Ethics and antibiotic resistance.
Jamrozik E., Heriot GS.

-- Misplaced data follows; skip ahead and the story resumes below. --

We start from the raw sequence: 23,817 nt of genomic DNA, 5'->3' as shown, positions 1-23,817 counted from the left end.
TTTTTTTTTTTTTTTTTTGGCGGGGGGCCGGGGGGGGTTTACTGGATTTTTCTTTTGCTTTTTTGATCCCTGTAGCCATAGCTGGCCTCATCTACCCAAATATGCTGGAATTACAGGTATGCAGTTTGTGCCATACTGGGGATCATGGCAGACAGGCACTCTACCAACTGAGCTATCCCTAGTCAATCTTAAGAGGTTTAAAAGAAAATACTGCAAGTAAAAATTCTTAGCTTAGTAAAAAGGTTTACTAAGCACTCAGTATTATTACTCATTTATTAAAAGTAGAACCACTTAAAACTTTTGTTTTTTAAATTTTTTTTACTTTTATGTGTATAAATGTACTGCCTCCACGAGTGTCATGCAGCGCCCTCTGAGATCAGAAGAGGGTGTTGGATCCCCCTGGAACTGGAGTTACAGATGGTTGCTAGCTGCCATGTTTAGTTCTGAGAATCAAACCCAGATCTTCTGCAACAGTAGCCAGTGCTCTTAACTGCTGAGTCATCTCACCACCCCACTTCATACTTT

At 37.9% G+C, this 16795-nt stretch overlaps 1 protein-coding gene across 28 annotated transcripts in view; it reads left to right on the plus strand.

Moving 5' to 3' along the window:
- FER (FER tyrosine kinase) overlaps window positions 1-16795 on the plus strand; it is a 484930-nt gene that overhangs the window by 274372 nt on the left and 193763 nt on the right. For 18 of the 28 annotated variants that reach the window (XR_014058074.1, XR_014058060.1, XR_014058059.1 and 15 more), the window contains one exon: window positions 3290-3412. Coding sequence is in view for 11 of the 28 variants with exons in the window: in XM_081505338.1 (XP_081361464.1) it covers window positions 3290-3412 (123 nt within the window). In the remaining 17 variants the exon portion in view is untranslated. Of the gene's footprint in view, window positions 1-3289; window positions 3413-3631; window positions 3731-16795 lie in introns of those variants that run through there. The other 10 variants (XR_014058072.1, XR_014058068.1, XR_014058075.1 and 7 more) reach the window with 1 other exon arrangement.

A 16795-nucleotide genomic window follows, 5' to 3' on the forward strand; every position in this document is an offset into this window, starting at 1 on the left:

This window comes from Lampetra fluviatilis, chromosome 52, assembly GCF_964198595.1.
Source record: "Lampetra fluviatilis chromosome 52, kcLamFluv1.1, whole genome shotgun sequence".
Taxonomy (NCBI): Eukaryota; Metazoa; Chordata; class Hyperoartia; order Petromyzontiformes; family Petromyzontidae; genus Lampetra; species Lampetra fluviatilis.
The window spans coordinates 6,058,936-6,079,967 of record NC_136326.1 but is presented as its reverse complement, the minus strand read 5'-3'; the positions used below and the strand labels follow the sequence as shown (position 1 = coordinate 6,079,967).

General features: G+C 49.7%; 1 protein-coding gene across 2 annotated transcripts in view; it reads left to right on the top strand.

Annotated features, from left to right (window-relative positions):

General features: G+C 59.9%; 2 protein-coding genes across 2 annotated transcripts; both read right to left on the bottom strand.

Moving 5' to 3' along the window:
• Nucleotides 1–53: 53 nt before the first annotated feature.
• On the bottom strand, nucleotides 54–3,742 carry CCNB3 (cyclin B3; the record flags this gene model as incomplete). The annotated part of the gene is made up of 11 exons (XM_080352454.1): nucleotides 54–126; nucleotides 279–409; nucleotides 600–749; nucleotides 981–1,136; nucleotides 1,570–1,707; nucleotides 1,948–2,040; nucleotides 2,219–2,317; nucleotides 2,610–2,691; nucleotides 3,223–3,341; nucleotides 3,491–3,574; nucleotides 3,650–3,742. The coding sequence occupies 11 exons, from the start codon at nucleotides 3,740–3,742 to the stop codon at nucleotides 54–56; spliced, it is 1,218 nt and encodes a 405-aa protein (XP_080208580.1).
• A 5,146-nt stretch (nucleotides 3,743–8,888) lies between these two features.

INTRODUCTION OR BACKGROUND: Antibiotic resistance raises ethical issues due to the severe and inequitably distributed consequences caused by individual actions and policies. SOURCES OF DATA: Synthesis of ethical, scientific and clinical literature. AREAS OF AGREEMENT: Ethical analyses have focused on the moral responsibilities of patients to complete antibiotic courses, resistance as a tragedy of the commons and attempts to limit use through antibiotic stewardship. AREAS OF CONTROVERSY: Each of these analyses has significant limitations and can result in self-defeating or overly narrow implications for policy. GROWING POINTS: More complex analyses focus on ethical implications of ubiquitous asymptomatic carriage of resistant bacteria, non-linear outcomes within and between patients over time and global variation in resistant disease burdens. AREAS TIMELY FOR DEVELOPING RESEARCH: Neglected topics include the harms of antibiotic use, including off-target effects on the human microbiome, and the lack of evidence guiding most antibiotic prescription decisions.